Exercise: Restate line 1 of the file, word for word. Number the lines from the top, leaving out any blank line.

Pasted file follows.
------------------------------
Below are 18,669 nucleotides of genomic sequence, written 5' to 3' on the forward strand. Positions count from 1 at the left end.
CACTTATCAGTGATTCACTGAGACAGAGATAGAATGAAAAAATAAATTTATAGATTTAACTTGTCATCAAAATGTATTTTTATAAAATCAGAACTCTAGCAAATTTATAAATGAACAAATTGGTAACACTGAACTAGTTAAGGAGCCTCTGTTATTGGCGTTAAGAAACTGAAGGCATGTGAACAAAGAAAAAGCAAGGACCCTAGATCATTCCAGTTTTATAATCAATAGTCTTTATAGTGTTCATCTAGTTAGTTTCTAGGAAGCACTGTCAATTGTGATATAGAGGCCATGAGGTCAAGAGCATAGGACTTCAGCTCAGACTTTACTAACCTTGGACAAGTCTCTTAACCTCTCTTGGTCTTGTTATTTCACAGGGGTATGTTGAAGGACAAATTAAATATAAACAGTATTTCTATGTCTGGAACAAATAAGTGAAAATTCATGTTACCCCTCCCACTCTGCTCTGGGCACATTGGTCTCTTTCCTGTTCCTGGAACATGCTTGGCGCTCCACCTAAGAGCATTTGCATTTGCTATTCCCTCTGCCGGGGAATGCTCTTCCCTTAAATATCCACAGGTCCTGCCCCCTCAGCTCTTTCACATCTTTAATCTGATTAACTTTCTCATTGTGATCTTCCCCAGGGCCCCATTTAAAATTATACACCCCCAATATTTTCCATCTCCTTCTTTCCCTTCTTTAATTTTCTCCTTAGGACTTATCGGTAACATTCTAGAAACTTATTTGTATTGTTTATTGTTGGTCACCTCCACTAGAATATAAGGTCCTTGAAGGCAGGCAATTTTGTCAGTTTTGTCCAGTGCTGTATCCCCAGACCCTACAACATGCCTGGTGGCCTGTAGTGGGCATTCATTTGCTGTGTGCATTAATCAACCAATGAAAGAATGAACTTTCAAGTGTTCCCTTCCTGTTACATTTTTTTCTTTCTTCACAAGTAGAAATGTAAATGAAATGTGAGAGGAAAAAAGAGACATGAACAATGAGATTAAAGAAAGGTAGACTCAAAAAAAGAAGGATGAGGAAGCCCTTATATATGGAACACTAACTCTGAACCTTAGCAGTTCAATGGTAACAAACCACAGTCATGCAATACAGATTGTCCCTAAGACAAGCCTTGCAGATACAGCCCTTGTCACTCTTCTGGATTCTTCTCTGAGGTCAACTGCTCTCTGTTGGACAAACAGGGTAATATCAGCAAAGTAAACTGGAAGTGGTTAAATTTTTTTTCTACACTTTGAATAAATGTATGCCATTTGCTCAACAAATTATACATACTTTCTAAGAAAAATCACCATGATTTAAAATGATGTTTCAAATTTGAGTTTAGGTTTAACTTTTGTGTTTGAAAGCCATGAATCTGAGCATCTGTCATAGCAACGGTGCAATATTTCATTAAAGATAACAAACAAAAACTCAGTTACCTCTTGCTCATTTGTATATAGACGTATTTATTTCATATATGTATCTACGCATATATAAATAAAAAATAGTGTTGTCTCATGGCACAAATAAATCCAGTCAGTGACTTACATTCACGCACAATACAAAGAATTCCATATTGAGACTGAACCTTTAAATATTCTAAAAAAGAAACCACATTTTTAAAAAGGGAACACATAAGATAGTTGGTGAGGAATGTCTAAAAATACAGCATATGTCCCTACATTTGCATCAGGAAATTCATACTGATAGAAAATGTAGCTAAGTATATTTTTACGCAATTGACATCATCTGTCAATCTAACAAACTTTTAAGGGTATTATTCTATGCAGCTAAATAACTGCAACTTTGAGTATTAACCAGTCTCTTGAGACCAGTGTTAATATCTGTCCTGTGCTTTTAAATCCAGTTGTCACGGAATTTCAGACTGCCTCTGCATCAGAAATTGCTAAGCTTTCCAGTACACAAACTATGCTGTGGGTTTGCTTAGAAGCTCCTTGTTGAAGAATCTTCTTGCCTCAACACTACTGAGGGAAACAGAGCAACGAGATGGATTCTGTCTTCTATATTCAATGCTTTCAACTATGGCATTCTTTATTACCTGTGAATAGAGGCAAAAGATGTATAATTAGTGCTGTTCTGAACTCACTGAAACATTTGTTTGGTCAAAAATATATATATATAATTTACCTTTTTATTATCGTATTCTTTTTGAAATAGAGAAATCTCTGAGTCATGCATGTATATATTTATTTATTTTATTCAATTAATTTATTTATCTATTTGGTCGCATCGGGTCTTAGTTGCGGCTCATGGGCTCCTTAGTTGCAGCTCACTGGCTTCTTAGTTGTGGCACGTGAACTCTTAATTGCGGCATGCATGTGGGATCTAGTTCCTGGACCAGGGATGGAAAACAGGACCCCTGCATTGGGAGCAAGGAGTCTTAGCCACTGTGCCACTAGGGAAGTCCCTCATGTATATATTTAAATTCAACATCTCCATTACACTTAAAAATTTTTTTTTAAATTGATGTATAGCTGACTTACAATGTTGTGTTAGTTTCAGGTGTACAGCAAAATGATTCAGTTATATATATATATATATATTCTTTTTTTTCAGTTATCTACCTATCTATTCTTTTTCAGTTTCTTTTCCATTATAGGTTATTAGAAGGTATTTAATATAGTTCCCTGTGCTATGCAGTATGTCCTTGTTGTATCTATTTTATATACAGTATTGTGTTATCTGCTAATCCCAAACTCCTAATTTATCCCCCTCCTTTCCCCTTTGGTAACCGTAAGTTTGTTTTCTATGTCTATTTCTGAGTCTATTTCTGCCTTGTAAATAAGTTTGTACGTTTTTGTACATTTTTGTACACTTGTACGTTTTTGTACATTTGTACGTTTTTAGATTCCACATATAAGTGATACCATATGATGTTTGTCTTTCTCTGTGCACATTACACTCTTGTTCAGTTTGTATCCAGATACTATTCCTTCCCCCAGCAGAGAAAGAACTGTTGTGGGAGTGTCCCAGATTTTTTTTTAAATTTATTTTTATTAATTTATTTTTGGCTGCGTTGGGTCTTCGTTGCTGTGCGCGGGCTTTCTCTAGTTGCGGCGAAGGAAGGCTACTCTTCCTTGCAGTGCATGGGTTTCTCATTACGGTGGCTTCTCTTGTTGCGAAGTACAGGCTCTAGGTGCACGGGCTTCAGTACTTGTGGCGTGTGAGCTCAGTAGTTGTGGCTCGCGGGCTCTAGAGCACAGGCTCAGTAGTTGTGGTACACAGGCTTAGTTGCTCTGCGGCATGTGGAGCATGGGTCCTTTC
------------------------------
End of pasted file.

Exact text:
Below are 18,669 nucleotides of genomic sequence, written 5' to 3' on the forward strand. Positions count from 1 at the left end.